Behind me, Jeff Whiteman is working on an abstract piece. It’s a rectangle consisting of different strips of colored glass. He goes back and forth about the colors, eventually picking clear, red, and mossy green. This is the second time he’s taken the class, so he has a little bit of experience in knowing how the process works.
“It’s kind of like putting a puzzle together,” he tells me as he turns the red glass around and around, trying to decide if he wants the streaks of color to run horizontally or vertically.
After the glass has been assembled in the chosen pattern, the artists grind the pieces to create a snug fit when they are soldered. Howard teaches the students the copper foil method. Both Frank Lloyd Wright and Louis Comfort Tiffany (yes, the lamp guy) used this method.
Beside me, Anita is learning to use the pistol grip glasscutter. The sound makes me think of fingernails on a chalkboard, and I cringe, but Howard says, “That’s the sound you want to hear!”
“It’s fun,” she tells me. “I see myself doing this for a while.”
Build Skills at Your Own Pace
Howard shows me a few projects that are nearing completion, including a lovely pineapple piece and a pair of 3D Christmas ornaments. I’m starting to feel terribly envious, and wish I’d had the guts to sign up for the whole eight weeks.
Howard says he always has students who are eager and talented, and many of them come back for another session.
I like the informality of the evening, the constant chit-chat and encouragement between artists. Some have chosen a geometric pattern, some a more fluid and abstract piece. One student is working on a sea turtle.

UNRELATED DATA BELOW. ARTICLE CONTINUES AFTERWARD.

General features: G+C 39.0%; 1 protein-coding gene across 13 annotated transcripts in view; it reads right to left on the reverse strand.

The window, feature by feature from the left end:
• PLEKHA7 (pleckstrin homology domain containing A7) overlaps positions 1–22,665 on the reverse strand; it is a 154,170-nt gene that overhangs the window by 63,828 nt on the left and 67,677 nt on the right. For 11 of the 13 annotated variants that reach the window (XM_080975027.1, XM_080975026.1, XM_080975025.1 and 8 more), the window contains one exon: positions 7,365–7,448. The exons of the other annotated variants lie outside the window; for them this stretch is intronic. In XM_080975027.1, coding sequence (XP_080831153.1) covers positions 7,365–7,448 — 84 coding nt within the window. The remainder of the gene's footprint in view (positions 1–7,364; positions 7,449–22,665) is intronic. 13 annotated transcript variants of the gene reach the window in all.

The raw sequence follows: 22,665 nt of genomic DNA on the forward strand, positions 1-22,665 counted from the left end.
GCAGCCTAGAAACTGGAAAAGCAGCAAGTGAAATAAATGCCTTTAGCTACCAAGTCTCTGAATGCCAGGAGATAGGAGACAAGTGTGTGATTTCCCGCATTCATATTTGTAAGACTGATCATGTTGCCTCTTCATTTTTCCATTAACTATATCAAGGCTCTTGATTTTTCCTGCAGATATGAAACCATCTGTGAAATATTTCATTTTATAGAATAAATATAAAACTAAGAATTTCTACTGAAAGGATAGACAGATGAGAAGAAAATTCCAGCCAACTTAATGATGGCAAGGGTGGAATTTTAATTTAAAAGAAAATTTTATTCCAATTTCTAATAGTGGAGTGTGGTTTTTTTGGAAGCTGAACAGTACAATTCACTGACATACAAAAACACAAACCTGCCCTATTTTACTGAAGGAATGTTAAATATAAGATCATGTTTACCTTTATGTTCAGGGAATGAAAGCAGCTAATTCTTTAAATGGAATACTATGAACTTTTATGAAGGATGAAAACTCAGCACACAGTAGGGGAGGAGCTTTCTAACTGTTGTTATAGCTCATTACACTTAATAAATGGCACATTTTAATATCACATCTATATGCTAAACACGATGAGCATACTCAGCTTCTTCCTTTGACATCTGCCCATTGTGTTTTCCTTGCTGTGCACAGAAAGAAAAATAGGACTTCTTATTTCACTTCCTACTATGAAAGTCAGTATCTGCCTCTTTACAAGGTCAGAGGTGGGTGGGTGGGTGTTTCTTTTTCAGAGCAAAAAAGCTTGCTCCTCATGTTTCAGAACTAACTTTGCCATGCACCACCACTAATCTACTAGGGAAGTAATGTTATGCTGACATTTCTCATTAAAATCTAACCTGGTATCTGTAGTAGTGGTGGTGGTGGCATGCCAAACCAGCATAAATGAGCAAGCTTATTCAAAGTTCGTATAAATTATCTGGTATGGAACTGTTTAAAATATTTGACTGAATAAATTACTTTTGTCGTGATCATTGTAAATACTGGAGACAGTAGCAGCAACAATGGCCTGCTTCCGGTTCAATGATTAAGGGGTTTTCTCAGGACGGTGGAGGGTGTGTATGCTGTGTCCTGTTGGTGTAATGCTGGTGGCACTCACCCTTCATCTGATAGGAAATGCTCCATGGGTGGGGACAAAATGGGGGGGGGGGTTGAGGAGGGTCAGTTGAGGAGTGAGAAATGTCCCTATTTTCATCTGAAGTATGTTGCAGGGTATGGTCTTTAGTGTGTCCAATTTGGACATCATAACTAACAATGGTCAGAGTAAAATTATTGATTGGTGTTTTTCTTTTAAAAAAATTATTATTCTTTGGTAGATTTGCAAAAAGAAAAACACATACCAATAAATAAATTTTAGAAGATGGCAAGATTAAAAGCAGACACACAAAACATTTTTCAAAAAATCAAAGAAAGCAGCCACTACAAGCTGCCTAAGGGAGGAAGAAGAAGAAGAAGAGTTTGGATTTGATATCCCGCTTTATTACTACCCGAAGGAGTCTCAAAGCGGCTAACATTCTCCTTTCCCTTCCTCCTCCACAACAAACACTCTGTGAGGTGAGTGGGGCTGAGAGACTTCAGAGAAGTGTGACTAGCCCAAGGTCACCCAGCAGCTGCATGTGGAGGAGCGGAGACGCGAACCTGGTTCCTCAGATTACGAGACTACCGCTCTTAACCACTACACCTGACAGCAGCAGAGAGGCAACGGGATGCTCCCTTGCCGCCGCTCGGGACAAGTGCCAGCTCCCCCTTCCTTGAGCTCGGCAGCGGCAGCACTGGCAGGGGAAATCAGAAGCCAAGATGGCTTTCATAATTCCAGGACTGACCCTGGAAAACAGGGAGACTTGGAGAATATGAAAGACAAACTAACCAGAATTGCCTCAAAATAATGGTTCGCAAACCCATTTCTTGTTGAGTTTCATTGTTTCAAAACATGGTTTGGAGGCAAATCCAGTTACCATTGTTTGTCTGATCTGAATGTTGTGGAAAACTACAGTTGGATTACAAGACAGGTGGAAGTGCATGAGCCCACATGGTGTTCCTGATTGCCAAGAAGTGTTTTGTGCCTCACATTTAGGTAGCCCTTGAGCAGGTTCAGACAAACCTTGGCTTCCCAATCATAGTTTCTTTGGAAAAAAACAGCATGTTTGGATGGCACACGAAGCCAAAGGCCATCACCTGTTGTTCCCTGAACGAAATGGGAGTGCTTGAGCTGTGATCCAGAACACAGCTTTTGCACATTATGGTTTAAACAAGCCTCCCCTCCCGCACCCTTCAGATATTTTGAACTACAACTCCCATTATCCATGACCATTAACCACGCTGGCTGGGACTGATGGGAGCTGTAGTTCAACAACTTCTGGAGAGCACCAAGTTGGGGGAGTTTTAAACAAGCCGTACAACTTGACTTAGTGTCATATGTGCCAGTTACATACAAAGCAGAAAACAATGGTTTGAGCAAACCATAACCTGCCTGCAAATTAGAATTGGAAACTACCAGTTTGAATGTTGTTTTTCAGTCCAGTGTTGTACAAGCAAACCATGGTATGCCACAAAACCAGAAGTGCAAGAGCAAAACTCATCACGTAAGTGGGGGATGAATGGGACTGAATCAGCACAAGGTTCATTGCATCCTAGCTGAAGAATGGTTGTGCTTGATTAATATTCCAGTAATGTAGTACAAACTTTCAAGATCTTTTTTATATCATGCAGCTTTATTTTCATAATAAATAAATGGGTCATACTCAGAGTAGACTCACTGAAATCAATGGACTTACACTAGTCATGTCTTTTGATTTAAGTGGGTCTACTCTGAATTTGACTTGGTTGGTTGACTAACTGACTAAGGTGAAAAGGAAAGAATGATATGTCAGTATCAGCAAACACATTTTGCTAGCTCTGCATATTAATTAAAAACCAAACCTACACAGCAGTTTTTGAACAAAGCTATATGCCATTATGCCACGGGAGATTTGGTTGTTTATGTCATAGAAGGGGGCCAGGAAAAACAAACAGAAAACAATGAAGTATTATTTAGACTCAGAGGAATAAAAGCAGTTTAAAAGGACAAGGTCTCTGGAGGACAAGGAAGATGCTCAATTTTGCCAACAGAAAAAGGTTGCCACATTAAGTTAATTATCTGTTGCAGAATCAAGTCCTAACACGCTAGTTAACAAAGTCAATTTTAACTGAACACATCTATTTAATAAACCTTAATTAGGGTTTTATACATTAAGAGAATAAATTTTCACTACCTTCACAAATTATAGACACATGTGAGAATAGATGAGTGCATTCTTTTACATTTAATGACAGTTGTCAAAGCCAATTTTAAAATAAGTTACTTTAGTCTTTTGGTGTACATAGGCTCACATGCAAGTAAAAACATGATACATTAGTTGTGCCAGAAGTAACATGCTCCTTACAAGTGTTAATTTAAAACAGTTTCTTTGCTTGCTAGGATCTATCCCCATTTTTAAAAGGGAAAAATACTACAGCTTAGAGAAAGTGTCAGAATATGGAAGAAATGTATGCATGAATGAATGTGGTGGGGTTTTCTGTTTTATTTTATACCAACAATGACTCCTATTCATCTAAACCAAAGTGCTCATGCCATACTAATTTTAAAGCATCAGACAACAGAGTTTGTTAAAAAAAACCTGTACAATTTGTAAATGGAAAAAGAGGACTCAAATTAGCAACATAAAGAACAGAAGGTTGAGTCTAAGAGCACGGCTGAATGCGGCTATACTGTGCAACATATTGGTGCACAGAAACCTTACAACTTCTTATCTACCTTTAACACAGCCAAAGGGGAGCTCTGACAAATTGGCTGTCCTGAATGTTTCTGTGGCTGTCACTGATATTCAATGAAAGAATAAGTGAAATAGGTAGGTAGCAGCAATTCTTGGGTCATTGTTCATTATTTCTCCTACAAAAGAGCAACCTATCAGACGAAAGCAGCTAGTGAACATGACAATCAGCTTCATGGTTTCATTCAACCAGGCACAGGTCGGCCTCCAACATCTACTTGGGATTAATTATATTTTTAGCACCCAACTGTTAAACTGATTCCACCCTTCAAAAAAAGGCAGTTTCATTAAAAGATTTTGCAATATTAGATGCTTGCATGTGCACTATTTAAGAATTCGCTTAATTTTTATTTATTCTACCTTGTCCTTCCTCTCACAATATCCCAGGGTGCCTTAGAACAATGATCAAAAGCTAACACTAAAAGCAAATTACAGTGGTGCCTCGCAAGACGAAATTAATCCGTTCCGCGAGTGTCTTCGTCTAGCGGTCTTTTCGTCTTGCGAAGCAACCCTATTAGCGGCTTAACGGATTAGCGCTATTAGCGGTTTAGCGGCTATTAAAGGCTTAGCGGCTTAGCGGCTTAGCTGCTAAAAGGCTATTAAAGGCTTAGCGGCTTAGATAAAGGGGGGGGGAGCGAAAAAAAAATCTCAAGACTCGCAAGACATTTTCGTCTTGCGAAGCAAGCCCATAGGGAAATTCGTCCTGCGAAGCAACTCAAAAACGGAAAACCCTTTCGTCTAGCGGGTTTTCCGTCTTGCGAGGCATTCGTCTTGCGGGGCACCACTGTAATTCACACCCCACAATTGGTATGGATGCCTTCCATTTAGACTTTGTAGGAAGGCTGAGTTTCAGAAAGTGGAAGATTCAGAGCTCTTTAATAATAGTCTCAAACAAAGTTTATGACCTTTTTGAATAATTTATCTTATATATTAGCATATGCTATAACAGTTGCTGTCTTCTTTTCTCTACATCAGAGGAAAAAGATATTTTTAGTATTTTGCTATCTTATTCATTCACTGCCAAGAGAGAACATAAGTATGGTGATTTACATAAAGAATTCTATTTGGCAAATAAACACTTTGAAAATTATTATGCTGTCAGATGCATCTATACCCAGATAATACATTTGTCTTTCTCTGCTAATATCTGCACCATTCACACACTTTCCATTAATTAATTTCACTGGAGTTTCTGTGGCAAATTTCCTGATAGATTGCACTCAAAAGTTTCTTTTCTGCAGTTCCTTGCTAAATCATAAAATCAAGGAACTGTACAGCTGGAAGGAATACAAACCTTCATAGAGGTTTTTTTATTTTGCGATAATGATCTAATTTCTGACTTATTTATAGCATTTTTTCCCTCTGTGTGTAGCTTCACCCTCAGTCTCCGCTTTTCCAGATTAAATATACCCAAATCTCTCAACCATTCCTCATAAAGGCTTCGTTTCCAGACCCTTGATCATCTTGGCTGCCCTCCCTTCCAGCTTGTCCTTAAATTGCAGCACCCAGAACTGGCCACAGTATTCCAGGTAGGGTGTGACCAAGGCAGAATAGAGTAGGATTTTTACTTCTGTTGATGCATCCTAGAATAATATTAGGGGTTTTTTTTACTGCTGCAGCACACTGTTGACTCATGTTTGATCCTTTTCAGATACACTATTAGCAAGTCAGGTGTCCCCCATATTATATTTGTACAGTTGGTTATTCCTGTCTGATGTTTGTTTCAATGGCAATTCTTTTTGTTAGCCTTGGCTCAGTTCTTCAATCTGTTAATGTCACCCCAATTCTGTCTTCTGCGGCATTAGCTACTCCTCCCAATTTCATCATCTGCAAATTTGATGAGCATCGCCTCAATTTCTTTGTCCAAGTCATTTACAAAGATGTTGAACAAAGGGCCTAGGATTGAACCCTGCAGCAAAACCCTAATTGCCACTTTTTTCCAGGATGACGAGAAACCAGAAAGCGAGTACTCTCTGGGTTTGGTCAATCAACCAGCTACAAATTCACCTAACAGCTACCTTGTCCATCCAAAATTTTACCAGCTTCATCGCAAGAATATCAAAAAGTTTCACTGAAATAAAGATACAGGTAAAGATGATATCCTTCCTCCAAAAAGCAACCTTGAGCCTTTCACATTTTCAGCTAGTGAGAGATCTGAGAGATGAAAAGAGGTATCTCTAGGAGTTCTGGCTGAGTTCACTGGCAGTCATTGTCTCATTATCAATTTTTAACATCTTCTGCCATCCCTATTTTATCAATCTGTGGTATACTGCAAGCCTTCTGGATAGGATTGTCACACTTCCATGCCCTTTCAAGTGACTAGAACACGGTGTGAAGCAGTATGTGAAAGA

Enjoy a Supportive Learning Environment
Hands-on art has always been difficult for me. But I see right away that this is a judgment-free zone. As with all of Oglebay Institute’s classes, stained glass students are free to take their projects in whatever direction suits them. I may be a bumbling artist, but this is one class I think I would enjoy, whether or not I turn out to be a secret stained glass genius.
Enroll in the Stained Glass Class
Stained Glass Class meets on Thursdays from 7-9 p.m. The spring session begins March 23 and meets once a week for eight weeks. Students pay $120, which includes all instruction, tools and materials. Members of Oglebay Institute receive a 15 percent discount. Register online or by calling 304-242-7700.
Visit the Ohio Valley’s Premier Public Arts Center
Housed in the historic Edemar Mansion, Oglebay Institute’s Stifel Fine Arts Center in Wheeling is a treasure trove for artistic expression and personal fulfillment. With galleries, classrooms and performance space, the Stifel Center engages the community in creative pursuits.
Classes for All Ages and Interests
The Ohio valley’s premiere venue for art education, the Stifel Fine Arts Center offers a variety of classes in traditional and non-traditional mediums. People of all ages, interests and skill levels can take classes at the Stifel Fine Arts Center. Students work with up-to-date equipment and supplies. You’ll receive guidance from expert instructors in a relaxed and creatively stimulating environment.
Some of the spring offerings include drawing, painting, furniture refinishing, jewelry making, knitting, photo editing, quilting, pottery and woodcarving. Classes begin the week of March 19. See the complete schedule at OIonline.com.